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Belonging in A Place

It is such a pleasure for me to come home to the Rosebud. Up until I moved away in 2002, it rarely occurred to me that I might live somewhere else. Once when my kids were young, I gave serious thought and put some effort into moving to Lincoln NE for a job. It didn’t work out although I still think Lincoln would be a great place to live. Moving to WA in 2002 was prompted both by Tess living over there and the opportunity to serve as President at Northwest Indian College. When we moved it took me months if not years to feel ‘at home’, and I admit that I never did feel the same type of connection to the people and land that I feel when I come to Rosebud. Now in many ways, I am making fleeting trips here, coming for a week or two and engaging in the semi-whirlwind activity of visiting friends and relatives and taking drives to places.

I am reading a book recommended by a friend, Quiet by Susan Cain and it prompted me to think more deeply about my own way of being. I have long considered myself an introvert in an extrovert’s role and her book has given me some language to describe myself.

I learned many years ago that I am a person who appreciates the quiet of time with myself, through walking, writing and reading. Lately that has included sewing which I especially like because of its creative outcome. I remember when I would find a place off the road and lie down on the prairie grasses or beneath pine or cottonwood trees and I would be silent, listening to the wind and brushing bugs away from my body. I always appreciated the quiet of my own bedroom where I kept my books and wrote in my journal while my kids and their friends watched TV and played in the other rooms.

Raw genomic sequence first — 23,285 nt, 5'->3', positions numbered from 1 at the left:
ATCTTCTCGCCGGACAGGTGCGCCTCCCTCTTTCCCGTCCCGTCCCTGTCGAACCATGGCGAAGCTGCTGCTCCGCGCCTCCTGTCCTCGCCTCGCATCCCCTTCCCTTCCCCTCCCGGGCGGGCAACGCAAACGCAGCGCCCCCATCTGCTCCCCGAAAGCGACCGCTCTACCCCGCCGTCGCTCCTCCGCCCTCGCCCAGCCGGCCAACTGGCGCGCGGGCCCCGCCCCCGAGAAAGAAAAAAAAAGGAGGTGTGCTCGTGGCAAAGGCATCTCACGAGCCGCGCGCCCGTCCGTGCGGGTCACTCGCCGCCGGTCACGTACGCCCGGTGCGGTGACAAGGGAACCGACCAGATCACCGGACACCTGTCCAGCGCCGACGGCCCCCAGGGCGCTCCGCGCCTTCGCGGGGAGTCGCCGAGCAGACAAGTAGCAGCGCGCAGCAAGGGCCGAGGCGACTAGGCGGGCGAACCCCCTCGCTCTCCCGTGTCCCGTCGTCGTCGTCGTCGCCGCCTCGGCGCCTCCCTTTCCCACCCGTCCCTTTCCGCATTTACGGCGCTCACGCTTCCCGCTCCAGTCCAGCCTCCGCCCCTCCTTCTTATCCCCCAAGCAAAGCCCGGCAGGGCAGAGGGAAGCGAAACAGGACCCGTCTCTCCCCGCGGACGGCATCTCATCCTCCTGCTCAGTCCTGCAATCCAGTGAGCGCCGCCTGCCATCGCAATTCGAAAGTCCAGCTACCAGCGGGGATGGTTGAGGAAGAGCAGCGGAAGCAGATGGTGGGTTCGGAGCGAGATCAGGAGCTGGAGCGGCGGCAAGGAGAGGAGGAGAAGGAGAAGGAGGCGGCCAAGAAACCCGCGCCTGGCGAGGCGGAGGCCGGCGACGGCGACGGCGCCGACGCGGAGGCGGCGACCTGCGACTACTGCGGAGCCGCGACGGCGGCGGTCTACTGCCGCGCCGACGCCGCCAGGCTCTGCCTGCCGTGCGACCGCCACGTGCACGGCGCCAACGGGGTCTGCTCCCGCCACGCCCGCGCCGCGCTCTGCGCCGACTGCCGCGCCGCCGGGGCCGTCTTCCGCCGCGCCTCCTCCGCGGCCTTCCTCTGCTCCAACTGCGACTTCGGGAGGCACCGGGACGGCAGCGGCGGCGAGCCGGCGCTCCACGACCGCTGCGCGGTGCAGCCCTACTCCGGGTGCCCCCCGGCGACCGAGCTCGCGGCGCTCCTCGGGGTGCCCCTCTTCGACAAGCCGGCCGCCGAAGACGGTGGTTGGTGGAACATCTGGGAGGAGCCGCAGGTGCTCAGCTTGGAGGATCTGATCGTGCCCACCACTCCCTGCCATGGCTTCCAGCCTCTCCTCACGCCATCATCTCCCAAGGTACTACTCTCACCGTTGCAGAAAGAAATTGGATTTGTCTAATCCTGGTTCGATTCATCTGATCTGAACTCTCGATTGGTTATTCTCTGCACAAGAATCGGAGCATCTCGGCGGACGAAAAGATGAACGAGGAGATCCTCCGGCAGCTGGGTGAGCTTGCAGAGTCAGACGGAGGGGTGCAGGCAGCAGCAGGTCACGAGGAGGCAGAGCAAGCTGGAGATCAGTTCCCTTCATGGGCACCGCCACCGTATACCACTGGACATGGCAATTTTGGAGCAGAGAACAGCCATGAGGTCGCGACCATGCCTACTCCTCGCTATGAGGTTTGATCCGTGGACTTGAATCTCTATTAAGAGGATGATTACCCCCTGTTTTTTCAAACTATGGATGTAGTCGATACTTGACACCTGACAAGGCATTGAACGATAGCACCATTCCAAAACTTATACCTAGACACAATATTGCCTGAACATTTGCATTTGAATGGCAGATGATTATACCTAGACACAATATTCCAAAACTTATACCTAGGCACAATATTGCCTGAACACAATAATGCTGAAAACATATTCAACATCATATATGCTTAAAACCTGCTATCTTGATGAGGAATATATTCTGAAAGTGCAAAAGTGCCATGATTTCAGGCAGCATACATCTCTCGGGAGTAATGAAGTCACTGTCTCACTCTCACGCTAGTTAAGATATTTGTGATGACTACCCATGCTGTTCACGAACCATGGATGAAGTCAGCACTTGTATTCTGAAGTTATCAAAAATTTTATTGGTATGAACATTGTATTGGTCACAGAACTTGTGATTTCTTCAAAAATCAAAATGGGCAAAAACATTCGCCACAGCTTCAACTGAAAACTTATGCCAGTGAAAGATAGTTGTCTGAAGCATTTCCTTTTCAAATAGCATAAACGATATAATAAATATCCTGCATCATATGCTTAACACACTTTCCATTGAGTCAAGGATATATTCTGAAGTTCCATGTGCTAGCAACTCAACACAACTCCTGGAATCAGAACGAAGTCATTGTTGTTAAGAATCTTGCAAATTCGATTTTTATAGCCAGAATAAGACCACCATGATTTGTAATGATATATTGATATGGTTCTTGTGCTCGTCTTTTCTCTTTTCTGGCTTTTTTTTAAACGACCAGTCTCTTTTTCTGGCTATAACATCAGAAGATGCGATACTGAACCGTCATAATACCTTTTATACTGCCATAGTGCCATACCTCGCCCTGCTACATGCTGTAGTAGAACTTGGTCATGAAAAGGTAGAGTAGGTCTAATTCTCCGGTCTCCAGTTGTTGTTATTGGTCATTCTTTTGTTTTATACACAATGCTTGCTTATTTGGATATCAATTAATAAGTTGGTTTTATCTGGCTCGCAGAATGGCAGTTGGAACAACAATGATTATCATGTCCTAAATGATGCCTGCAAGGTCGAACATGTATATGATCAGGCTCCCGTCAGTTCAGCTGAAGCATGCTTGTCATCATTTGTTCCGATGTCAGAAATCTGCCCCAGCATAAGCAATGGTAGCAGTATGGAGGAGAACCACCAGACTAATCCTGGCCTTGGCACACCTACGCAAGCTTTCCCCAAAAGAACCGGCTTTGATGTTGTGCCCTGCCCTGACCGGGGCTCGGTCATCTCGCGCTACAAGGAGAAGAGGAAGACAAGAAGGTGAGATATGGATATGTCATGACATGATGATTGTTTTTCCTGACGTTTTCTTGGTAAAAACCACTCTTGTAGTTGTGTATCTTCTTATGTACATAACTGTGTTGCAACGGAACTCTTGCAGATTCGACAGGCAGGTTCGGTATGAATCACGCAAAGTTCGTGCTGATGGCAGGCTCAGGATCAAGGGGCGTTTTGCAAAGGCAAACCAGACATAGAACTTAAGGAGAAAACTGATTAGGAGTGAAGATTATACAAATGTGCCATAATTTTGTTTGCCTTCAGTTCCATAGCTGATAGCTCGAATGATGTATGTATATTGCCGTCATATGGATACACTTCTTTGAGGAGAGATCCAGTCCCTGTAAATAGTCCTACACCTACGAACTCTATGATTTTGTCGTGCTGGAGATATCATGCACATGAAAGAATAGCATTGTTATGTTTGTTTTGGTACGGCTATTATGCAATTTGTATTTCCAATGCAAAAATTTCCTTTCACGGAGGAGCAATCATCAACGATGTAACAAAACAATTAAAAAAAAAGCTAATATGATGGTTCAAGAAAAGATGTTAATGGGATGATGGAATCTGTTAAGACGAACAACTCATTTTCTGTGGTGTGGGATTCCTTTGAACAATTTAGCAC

This recent move to Denver and my years of living up at Lummi, helped me think about my own sense of place and how I create that and bring my own self into it. On the Rosebud, I always felt physically present, in the seasons and with the rhythm of community and cultural events. In my family, I felt that I had to be outgoing to be heard in the “noise” of family matters. When I got older I was surprised when people mentioned how talkative I was because it took such effort. Susan Cain says that there is some evidence that an introvert who feels passionately about a personal cause can learn to be more extroverted. That might be me, I feel so strongly about tribal colleges that I am willing to walk up total strangers and invite their support. I didn’t name it but now I realize that I sought the help of extroverts to make that access happen for me even though I am more than happy, even honored, to tell our story.

When I come home it is those moments when my eyes rest on the horizon, or I am walking in the cool morning air or the hot afternoon sun with the heat pressing against me, when I am writing and sitting quietly, that I am most at peace. I am reminded that all we want for ourselves as Lakota people is right here, all our foods, our medicines, our kinship and our ways of knowing, are inside and on this place. It can be a hard life because of poverty and all of its ramifications, but it is a life of possibility as well.

I am aware that this sense of place, of belonging, is one of the important qualities that all of us as Indigneous people must maintain. We must preserve regardless of whether we are reservation, rural or urban Indians, the place of our belonging.

1 comment to Belonging in A Place

  • beth brownfield

    Sweet Cheryl,
    I too am an introvert but find a voice and power in working for something I am truly committed to. I am so happy you are able to move back and forth between your place of rest and your high intense commitments.

    Going forward with the camas project in honor of Polly Hanson at Lummi. We’ll see where this takes me.

    Fondly,
    Beth

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